After a soft patch in late February and March, recent economic and housing data point to improvement in housing market conditions. For example:
- The NAHB/Wells Fargo Housing Market Index was up 5 points in April, the highest level in five years
- The NAHB/Wells Fargo Housing Opportunity Index, a measure of home buying affordability, is at an all time high
- Total housing starts were above a 700,000 annual rate for the sixth consecutive month
However, lending for acquisition, development and construction (AD&C) loans for home building purposes continues to decline. While a substantial part of the reduction since 2008 represents the write downs of bad loans, it is also the case that the drop reflects restrictive lending practices for emerging housing demand.
According to Statistics of Banking data from the FDIC, the total stock of outstanding AD&C loans for 1-4 unit properties totaled $43.7 billion in the 1st quarter of 2012. This is 79% lower than the peak level of AD&C lending of $203.8 billion reached during the first quarter of 2008.
However, the quarterly declines for AD&C lending have been slowing, and in the first quarter of 2012, the declines may have ended. The first quarter 2012 AD&C loan total was only 2.6% lower than the previous quarter, which in turn was 5.4% lower than the third quarter of 2011. Before mid-2011, quarterly declines averaged about 10%.
The FDIC data reveal that the constriction of home building AD&C lending continues to exceed that of other construction loans. All other AD&C lending are off 57.9% from the peak, compared to the nearly 80% decline for home building.
While consistent with NAHB surveys of home builders regarding the availability of credit, these data from the FDIC are somewhat at odds with the Senior Loan Office Survey reporting from the Federal Reserve. In general, the Fed survey data indicate that the days of credit tightening, as reported by lending institutions, ended some time ago.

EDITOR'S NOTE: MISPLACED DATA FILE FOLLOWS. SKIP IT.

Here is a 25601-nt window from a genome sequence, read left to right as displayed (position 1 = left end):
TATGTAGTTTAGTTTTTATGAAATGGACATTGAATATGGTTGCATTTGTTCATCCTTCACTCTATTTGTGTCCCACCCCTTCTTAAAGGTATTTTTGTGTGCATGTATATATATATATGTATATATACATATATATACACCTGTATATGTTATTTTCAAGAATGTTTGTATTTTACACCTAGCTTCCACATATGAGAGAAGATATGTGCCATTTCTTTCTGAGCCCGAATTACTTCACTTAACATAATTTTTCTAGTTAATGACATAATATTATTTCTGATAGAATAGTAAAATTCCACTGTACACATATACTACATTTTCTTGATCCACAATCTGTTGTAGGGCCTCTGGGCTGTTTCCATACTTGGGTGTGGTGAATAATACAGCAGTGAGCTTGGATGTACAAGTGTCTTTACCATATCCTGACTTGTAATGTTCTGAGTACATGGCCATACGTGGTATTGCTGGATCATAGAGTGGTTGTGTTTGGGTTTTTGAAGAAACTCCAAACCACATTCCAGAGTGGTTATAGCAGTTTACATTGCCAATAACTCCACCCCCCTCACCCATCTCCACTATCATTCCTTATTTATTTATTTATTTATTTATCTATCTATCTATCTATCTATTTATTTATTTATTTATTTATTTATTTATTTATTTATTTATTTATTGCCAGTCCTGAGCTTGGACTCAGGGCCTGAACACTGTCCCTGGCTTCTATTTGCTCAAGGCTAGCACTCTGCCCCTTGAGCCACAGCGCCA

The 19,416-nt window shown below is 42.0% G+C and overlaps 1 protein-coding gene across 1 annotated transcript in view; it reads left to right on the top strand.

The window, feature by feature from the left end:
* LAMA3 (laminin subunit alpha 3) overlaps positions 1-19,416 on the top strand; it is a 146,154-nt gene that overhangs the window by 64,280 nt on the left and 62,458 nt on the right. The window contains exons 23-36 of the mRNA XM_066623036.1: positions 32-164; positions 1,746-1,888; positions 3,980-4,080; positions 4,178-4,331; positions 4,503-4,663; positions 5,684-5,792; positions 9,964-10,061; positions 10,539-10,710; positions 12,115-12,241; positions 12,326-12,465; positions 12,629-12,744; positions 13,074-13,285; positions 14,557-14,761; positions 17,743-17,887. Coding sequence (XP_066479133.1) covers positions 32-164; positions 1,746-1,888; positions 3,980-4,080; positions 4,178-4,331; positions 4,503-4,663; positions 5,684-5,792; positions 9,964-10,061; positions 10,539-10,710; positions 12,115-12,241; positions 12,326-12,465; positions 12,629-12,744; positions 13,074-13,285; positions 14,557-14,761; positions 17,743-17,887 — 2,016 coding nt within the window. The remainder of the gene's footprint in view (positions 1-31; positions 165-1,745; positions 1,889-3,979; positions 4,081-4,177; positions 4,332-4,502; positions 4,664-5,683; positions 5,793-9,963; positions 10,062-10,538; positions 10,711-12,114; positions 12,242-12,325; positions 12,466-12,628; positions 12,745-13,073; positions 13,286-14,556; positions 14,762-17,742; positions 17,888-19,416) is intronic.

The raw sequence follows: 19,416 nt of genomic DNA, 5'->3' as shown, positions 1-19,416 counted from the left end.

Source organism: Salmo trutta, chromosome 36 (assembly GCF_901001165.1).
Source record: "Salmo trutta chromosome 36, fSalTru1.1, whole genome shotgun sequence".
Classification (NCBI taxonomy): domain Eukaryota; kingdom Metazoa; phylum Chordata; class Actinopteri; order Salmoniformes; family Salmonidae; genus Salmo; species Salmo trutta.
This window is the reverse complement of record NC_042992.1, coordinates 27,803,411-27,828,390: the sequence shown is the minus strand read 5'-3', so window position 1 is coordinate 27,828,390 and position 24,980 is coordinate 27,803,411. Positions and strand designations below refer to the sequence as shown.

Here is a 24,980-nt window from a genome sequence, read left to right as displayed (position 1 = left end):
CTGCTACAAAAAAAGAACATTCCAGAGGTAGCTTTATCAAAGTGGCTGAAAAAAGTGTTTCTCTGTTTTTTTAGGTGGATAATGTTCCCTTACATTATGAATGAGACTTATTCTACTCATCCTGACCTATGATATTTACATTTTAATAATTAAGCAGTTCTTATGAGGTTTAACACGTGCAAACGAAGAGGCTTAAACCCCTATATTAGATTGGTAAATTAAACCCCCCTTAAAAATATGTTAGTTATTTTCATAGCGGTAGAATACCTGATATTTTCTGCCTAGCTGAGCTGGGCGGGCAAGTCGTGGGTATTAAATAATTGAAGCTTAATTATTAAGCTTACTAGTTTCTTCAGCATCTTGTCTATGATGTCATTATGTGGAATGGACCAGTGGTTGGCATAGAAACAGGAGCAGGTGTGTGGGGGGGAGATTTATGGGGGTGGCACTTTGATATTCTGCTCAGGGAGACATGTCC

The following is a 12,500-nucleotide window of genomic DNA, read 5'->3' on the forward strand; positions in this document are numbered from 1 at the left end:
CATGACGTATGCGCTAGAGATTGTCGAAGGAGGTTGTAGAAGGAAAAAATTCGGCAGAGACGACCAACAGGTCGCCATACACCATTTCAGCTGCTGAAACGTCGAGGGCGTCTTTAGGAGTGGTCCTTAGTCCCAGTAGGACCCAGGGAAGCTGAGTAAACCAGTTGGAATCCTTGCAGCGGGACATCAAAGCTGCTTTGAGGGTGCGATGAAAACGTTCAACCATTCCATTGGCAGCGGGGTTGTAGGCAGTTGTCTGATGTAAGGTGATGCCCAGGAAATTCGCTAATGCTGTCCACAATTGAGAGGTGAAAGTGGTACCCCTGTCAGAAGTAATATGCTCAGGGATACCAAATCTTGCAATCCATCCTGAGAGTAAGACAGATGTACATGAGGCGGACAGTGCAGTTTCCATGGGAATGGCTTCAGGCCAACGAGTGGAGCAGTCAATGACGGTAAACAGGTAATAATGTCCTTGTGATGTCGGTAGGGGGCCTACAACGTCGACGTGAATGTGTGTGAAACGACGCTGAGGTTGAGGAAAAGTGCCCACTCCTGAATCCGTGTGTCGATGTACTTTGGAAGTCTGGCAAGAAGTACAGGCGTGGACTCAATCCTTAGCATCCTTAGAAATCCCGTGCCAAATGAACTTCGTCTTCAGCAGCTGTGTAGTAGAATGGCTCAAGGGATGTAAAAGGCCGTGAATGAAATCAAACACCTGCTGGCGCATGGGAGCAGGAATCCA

For example, the Fed survey results suggest that net tightening for home buyer mortgage lending generally ended in 2010, which is consistent with the FDIC data on total residential mortgage debt, which has been relatively flat over the last two years despite ongoing household balance sheet repair.
However, the Fed survey data for commercial real estate lending indicate no net tightening since late 2010, a period when AD&C loans outstanding have declined, albeit for many reasons.
More fundamentally, a lending gap continues to exist between home building demand and available credit. Since the beginning of 2007, the dollar value of single-family permitted construction has fallen 56%. During this same period, home building lending for AD&C purposes is down 79%.
If we assume that the ratio of total AD&C lending to the value of housing permits at the beginning of 2007 reflected normal levels (total AD&C loans outstanding equaled 87% of permitted value), then a lending gap opened in the middle of 2010. Using the same benchmarks, total AD&C lending should be at least $40 billion higher to support today’s level of housing permits.
So while the declines in AD&C lending may be ending, lending conditions remain tight. And this lending gap is holding back home building from contributing to a robust economic recovery in areas where demand for new homes is growing.